‘Oh my God!!’ Tintin is shouting. ‘These black dicks are outta control!’ His hosepipe has morphed into an eel-like blue-black schlong tough enough to strap around the wheels of an SUV, and the turn of affairs pitches Tintin into post-colonial flight. Later, he is seen on the move, his pith helmet floating in his wake. Hard on his heels, and making a beeline for his shorts with its bulky, dewlapped glans, is a monstrosity which has emerged (no doubt) from the very core of white angst. It’s a kind of African super-phallus, a griffin winged and clawed, a phantasm that is cock squared and dick cubed. Its tail is a penis, the dick has a dick, and it’s charging like a Pamplona bull. ‘Run, Daddy, Run’ says the caption, replaying the family’s screams in sardonic voice-over.
Daddy Tintin doesn’t get very far: Daddy Tintin’s dread is consummated when it is he who is raped in the prison cell. The scene is punitive, fraught with lekker-kry Schadenfreude. He is being punished for his racism, ironically enough, by precisely the thing his racism made him fear; his appeal to social superiority over his black rapist (having an attorney on his side) only confirms that his view of the ‘black planet’ is outdated, caricatural, and well-deserving of poetic justice. Just a bunch of blacks; my shyster will chase them away. I’ll stay pristine, physically untouchable and spiritually uncontaminated by Africa’s excesses.
The image isn’t without complex ambivalence. It would perhaps be inaccurate to say Daddy Tintin is punished for his hypocrisy, because it makes him appear too Machiavellian, too self-aware. He is punished for his innocence. Kannemeyer’s Daddy Tintin is a child lost in an adult body, a weakling cry-baby everywhere convinced of his purity. Black Gynaecologist shows a white woman with her legs raised up in stirrups. Her eyes are closed and her face is saintly; the black doctor operating between her thighs scowls in concentration and, indeed, distaste. Like the woman, like the Westerners recoiling from Africa, Tintin cleaves, it seems, to a central belief. You could explain it by way of Hegel’s notion of the ‘beautiful spirit’, but street-speak is best for summary. Delicately put, the proposition is this: They think their own shit doesn’t stink.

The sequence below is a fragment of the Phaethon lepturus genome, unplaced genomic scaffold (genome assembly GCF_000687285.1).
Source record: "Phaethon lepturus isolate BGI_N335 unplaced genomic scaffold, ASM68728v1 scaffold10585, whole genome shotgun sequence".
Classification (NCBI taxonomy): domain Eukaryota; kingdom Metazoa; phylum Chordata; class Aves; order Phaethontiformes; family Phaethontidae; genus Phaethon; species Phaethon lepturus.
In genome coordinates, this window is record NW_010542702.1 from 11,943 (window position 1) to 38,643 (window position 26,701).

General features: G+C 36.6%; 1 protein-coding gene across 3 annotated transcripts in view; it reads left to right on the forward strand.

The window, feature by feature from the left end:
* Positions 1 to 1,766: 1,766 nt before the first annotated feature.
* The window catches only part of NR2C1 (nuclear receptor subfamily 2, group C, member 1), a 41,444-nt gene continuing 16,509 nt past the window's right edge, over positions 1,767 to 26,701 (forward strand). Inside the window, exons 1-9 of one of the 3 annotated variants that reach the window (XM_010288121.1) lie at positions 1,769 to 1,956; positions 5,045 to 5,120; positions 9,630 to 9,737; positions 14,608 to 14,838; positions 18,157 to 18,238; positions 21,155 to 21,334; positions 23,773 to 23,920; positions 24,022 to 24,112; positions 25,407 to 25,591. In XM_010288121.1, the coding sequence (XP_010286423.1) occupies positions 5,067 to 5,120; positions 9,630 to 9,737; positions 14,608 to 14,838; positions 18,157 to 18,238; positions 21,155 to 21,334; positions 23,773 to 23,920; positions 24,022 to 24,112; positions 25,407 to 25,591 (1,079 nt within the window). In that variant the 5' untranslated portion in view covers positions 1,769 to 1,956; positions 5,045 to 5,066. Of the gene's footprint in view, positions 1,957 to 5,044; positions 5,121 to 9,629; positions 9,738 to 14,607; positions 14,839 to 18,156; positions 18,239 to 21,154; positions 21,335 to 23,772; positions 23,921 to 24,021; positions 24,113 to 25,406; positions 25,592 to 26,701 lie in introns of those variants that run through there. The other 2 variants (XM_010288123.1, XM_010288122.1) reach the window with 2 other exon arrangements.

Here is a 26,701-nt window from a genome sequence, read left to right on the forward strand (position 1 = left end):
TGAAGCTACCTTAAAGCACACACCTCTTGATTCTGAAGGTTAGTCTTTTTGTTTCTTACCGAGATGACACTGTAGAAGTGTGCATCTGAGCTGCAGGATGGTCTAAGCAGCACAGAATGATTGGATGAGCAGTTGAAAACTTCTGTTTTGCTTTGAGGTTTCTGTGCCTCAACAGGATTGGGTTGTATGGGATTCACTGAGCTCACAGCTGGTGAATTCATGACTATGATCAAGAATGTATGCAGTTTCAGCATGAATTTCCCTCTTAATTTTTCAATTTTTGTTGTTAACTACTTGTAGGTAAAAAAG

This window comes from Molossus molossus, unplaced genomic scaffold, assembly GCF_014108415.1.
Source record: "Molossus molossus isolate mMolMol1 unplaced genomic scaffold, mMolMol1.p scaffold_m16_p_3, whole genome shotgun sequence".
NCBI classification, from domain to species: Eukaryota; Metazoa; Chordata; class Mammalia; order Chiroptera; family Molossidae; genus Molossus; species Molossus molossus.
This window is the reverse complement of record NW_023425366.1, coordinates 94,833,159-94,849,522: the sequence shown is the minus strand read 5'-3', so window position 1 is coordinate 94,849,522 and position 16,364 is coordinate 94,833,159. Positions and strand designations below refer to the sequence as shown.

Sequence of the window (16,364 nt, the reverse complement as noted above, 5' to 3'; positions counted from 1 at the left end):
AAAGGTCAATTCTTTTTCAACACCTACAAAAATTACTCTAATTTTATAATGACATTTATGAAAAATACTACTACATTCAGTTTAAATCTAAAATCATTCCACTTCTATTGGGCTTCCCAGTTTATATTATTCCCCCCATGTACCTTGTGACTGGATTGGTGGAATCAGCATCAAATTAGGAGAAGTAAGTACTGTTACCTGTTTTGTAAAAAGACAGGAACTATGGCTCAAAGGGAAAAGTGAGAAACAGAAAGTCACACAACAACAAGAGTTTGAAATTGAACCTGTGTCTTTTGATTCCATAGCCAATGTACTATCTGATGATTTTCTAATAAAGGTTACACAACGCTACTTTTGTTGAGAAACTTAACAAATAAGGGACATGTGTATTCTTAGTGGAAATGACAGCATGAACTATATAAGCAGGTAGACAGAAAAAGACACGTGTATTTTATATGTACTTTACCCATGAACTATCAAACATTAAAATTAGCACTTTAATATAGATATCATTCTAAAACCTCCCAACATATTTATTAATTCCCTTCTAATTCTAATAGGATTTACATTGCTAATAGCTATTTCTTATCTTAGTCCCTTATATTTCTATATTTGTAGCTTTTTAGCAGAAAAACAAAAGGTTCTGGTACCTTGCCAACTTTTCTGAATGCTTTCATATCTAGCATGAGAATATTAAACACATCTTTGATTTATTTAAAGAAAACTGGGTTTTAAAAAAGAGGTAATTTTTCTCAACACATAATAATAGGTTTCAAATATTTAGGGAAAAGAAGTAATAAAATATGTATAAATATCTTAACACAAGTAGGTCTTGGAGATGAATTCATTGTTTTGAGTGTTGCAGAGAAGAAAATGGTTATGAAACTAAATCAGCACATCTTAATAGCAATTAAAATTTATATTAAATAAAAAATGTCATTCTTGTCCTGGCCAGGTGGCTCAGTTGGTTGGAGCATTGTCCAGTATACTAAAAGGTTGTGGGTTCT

Kannemeyer’s is an art of transgressive juxtaposition, violently yoking together ideas usually kept apart and yielding effects that shade in and out between nihilistic liberation and moral chastisement. Tintin is introduced to his worldliness, luminous nursery-room colours are suffused with horror, and Africa’s atrocities explored the better to rub Western noses in their disavowed ordure, their complicity in these scenes of otherness. The profanatory high note comes in the form of a gigantic canvas that shows God surveying a landscape of African misery. With his arms spread open, half-way reminiscent of Michelangelo, half-way of Tony Soprano, the white man’s God says, ‘Yo, dumbfucks! Which of you miserable cunts will suck my holy dick today?’
Fear of a Black Planet is less an exhibition than an installation, making expert use of gallery space to set up its themes, tell its stories, and transform the rooms into the zone of a radioactive psychodrama. The images showing God’s curse and Daddy Tintin’s rape face one another across the main hall, gesturing at their mutual reinforcement, mutual modification. Tintin is God’s right hand in Africa, the carrier of his law, yet also his plaything. Detested for his innocence, Tintin is perhaps reviled most sadomasochistically for his craven trustingness in authority. The faith he placed in his attorney – his intercessory to The Law – is misguided, and he and his rapist, stuck in the salt mines of an imperfect Creation, can share at least the fraternity of common oppression.